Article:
[ Updated 2/25 to reflect a correction to the original source of this quotation. ]
Julie Martinez of The Fireside quotes from an essay by Rev. Richard Bolland (Kansas City, MO), about a problem in the LCMS in which the material principle of Christian theology (see her post) is replaced with missions.
Like all Confessional pastors I know, I am passionate about the Great Commission! I love to share the Gospel of Jesus Christ with those in the faith and those outside the faith as the Lord gives me opportunity. I simply do not know of a single Confessional pastor who would claim or act otherwise. However, what began with Resolution 1-02 at the 2001 synodical convention has initiated a process which is beginning to elevate Christian outreach into the status of a new Material Principle. Instead of salvation by grace through faith in Jesus Christ alone being the doctrine on which the Church stands or falls, it is now become vogue to say that Christian outreach is the doctrine on which the Church stands or falls. That is simply unbiblical!
I realize/hope that this problem is not as prevalent in the ELS and WELS at the moment, but it would be foolish and possibly dishonest to claim that it doesn’t exist. The fact is, I’ve been troubled at times by the reckless ways in which missions and evangelism have sometimes been promoted and urged upon our pastors and congregations as activities, over against the activity of securing and defending a biblically-accurate, confessional Lutheran expression of our doctrine. As noted at The Fireside, the very substance of evangelism is our expression of doctrine, making evangelism meaningless unless we first know what we will teach.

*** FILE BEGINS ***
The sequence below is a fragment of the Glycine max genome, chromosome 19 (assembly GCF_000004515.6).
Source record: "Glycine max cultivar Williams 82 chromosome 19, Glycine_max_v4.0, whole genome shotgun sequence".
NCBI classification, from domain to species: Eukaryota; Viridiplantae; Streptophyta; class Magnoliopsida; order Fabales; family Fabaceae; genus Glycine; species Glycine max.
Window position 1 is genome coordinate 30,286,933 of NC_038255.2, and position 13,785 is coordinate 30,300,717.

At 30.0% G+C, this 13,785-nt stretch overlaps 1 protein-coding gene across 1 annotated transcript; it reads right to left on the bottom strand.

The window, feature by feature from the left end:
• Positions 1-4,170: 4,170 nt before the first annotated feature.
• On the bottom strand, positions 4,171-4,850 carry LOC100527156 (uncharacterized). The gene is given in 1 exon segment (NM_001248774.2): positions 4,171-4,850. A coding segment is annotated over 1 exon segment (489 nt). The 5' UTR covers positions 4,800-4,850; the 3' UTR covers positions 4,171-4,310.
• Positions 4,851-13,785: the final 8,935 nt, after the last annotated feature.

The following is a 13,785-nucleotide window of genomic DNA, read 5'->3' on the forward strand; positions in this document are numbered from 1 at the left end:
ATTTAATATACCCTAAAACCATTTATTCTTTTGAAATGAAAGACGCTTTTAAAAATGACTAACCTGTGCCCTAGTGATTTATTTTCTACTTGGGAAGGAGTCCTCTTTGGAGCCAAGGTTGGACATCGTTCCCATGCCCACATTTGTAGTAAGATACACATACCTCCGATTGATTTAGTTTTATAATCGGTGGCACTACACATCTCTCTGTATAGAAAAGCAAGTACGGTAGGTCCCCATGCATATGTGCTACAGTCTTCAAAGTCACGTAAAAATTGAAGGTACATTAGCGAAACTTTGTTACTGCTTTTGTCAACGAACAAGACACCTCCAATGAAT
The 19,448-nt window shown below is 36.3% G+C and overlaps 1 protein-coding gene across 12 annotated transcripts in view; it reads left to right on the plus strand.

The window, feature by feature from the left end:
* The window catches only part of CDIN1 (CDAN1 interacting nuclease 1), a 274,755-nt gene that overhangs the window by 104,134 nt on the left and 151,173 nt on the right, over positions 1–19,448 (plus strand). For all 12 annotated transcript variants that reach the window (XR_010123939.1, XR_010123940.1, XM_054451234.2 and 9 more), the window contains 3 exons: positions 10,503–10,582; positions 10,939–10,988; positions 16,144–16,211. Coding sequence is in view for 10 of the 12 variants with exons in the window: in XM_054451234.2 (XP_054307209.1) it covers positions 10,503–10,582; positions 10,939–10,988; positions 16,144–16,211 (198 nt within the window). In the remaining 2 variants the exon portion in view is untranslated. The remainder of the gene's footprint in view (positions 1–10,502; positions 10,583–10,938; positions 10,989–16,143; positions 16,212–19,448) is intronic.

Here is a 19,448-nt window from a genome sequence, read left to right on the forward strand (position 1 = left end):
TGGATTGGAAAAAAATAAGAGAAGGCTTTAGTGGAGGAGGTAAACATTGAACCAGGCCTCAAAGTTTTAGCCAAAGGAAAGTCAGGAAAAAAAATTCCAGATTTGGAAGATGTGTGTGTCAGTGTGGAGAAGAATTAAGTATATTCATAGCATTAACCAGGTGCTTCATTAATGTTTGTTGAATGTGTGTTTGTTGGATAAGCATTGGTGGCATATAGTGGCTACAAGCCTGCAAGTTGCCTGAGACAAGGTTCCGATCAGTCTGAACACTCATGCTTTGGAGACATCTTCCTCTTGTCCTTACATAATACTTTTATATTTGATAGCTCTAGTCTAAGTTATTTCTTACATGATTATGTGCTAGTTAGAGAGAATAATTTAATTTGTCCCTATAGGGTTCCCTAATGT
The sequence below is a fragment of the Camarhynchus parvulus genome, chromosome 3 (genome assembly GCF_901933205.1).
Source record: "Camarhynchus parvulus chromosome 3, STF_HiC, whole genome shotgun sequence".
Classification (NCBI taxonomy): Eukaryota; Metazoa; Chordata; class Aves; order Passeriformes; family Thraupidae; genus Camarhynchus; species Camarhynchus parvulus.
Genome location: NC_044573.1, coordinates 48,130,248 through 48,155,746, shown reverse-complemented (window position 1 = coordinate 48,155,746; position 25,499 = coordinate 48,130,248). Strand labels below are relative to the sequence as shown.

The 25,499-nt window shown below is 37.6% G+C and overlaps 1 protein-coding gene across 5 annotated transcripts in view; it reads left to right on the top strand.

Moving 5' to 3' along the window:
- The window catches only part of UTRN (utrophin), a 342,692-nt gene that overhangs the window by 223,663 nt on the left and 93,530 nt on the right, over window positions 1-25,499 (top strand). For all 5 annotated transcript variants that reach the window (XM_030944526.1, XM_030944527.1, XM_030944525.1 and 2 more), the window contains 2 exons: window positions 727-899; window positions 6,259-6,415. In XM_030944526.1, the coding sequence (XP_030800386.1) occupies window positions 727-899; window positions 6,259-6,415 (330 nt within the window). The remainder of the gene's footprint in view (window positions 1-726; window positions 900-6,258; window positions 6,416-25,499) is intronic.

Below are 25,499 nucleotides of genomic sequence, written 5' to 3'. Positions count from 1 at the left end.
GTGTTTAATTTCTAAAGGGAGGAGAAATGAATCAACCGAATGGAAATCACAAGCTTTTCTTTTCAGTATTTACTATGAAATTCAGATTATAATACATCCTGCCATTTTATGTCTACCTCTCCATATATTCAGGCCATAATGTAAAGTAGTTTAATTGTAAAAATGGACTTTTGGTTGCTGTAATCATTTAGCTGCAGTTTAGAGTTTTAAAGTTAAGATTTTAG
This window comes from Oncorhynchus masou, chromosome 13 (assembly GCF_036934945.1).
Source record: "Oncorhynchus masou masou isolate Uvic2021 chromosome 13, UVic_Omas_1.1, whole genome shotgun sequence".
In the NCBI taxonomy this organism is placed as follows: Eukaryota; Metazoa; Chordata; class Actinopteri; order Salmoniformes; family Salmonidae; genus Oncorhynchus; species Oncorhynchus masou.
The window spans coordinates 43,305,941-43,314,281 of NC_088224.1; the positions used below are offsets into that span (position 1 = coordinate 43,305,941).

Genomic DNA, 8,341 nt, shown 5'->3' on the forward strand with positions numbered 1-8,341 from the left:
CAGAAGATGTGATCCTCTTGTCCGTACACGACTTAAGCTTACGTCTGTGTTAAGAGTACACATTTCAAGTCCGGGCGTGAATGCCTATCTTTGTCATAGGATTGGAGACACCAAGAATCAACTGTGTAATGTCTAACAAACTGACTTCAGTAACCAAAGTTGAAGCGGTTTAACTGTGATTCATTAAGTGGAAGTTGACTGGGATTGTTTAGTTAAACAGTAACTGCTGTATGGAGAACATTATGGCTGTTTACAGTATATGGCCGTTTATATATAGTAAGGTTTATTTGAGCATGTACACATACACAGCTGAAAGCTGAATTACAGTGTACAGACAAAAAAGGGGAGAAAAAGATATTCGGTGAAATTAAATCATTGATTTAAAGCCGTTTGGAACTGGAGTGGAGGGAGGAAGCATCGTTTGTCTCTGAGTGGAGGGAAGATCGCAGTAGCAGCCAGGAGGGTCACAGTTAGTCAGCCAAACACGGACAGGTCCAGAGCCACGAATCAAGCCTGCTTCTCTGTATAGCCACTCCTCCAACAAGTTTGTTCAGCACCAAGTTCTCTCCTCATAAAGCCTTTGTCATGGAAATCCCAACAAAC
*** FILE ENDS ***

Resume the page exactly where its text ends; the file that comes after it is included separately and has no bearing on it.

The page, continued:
The objection might be raised that our present controversy over the doctrine of the ministry, or even the recent controversy about the efficacy of the words of institution in the Lord’s Supper don’t really change the message of our mission, and are not the message of evangelism. I would reply: Do you really mean that? Eventually, we hope that our evangelism prospects would enter the adult confirmation program at our churches. Do we really want to omit certain articles of faith from that instruction? I grant that we may not teach them all from the outset with systematic thoroughness, but we will certainly teach even the doctrine of the ministry when the opportunity comes! Beside that, if the doctrine of the ministry is not pertinent to the work of missions and evangelism, then why have we pretended that it’s divisive of fellowship in the last year? That’s either sectarian, hypocritical, or both.